Lawrence artist Darin White is always thinking about the opportunities of life. His latest exhibition, “Overflow,” which he displayed last month at the Soapbox Gallery in Brooklyn, N.Y., focused on life cycles.
It’s not an abstract concept for White, 39, who created the show as part of what he calls a healing series after his 5-year-old son Caden died of neuroblastoma three years ago.
“I think that it’s part of the healing process, and as an artist it’s important to explore and share and ask questions about things you see in life that are important,” White says. “Those are treasures, pearls, even through this tragedy of losing a son.”
One piece is a sculpture of a barn overflowing with corn kernels.
“The piece is about cycles of life, and seeds are really important because I think seeds demonstrate the cycle of life — (they get) planted in the ground, die, grow and produce more seeds,” he says.
For White the art’s concept is the key.
“To me, it starts with both the visual and the concept, and really telling the story of the concept in the visual,” White says.
His strong sense of what is important in his art makes White a standout to his former teacher, John Hachmeister.
“His art is about what’s really important to him. He’s not nearly as interested in what’s trendy in art. He’s developed his own style and trajectory in the art world, and he sticks to it,” says Hachmeister, an associate professor of art at Kansas University.
White and his wife, Shannon, both artists, grew up in Lawrence together and have two other children, Noel, 10, and Claire, 2. They run a local arts organization called b.a.l.m., the beauty, art and life movement, which they use to engage and encourage artists worldwide.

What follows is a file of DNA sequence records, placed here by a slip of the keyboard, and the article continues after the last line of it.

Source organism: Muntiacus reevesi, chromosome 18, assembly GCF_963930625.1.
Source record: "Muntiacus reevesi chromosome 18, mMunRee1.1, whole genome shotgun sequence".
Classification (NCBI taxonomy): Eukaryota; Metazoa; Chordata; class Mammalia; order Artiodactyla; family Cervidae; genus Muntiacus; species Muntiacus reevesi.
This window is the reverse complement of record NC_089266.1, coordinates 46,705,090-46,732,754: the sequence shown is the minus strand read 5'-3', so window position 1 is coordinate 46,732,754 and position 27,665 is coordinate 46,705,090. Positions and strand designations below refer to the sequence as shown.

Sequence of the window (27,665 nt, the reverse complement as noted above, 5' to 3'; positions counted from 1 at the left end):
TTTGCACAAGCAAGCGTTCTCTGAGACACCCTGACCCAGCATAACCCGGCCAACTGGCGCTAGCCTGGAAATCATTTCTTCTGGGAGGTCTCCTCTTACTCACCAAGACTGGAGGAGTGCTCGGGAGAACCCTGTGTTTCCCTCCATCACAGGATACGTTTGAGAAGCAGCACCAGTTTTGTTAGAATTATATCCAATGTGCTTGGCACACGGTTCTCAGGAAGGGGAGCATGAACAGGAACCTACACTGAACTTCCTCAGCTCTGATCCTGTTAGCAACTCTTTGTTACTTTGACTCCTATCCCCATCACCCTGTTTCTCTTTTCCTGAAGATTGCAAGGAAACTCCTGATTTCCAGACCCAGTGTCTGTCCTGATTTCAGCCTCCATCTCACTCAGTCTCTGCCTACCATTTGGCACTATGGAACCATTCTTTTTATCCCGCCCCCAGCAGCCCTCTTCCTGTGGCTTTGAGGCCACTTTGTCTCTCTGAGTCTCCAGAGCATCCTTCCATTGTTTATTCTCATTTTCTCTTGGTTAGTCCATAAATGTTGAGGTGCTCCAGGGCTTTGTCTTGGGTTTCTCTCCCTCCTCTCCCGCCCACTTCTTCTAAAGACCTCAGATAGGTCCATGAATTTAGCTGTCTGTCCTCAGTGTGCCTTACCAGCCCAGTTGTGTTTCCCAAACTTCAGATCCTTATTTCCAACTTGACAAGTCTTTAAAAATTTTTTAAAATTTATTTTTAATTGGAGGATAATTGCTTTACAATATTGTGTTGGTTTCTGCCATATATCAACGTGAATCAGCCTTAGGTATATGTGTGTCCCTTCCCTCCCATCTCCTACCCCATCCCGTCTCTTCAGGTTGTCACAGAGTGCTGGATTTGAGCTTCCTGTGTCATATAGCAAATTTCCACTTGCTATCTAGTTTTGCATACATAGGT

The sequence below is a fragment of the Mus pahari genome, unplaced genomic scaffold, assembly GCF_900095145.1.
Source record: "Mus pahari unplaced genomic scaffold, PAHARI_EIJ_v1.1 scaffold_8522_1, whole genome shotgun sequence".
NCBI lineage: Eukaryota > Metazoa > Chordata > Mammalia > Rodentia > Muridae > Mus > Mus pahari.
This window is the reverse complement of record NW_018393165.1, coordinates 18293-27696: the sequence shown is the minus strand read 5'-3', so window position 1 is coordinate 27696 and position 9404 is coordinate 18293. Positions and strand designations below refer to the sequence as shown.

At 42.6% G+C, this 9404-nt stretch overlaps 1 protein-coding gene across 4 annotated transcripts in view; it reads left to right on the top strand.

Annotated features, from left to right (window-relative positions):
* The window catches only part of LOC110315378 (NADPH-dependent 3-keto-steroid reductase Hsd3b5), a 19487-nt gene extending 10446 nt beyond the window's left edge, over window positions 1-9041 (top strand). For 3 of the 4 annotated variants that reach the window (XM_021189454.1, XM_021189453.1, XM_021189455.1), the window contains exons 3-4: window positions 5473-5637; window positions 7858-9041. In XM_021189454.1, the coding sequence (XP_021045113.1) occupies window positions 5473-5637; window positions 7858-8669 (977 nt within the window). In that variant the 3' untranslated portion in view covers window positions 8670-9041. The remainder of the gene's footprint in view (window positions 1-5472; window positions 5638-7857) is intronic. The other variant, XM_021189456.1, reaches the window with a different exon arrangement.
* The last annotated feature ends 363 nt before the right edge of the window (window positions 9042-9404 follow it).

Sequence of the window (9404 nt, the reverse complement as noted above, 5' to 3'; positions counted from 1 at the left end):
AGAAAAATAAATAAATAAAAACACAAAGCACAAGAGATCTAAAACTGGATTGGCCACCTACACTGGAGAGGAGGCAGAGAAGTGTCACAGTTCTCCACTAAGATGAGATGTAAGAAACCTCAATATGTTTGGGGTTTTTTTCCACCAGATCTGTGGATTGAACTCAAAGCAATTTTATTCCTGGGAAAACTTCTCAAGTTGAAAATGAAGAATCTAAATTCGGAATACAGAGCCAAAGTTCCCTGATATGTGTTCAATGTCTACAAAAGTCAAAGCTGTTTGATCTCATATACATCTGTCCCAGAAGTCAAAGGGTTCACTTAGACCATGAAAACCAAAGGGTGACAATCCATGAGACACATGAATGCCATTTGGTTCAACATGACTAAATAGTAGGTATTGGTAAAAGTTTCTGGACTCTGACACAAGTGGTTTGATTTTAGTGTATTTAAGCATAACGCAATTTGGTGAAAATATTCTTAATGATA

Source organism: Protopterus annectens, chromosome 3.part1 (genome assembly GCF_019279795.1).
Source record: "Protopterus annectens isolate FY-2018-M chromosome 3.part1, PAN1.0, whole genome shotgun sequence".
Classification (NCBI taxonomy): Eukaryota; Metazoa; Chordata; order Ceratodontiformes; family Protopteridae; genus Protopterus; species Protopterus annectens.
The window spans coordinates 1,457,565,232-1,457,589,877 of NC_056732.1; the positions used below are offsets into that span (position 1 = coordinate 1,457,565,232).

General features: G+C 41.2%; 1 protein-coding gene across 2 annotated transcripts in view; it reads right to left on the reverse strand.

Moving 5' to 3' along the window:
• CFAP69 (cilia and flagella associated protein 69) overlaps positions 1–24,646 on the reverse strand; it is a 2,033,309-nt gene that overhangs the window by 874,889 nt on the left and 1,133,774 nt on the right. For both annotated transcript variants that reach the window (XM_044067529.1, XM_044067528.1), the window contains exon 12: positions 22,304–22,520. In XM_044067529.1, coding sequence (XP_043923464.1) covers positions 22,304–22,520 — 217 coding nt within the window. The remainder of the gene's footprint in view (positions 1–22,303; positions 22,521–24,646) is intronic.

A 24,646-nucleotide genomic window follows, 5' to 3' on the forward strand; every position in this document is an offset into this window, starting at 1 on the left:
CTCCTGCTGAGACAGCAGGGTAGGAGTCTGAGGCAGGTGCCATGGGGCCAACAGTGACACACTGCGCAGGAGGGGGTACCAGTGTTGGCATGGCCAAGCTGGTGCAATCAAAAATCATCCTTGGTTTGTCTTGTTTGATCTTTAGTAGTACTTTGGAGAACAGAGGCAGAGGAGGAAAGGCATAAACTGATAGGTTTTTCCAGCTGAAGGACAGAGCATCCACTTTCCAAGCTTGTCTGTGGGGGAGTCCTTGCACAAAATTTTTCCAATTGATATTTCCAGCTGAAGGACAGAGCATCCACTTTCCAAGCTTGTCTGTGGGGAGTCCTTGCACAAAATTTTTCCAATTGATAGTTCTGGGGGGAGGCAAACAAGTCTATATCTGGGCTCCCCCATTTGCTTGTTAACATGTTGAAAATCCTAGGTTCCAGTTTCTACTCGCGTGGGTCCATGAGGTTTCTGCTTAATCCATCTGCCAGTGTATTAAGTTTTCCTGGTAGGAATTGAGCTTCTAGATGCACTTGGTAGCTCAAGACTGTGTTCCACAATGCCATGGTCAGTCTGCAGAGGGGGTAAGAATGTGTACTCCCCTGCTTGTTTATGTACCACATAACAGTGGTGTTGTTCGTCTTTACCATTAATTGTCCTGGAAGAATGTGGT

“We really want to be more involved in the art community and producing art, using our talent and gifts to the fullest ... we provide opportunities for artists to display their work an environment to talk about their work, to bounce ideas off each other,” White says.
The Whites also run their own company, Display Direct, which makes interior structures for commercial spaces.
Although Darin White’s primary medium tends to be sculpture, he also works with others, such as drawing, print-making and painting.
Growing up, he always loved art but didn’t realize it was a career option until much later.
“I was always doodling on the side of my page in school,” he says. “It’s a labor of love to be an artist. It’s usually not very lucrative ... if I had to make a choice of not producing art, it would be denying part of myself.”
Lately, White, a member of the Lawrence Cultural Arts Commission, has focused more on the curating side of art but says he’d like to exhibit his own work more.
His decision to stay in Lawrence makes White different from many of his peers.
“This is not the easiest place to succeed, and he is. He’s tenacious and he’s made wise decisions in his art career,” Hachmeister says.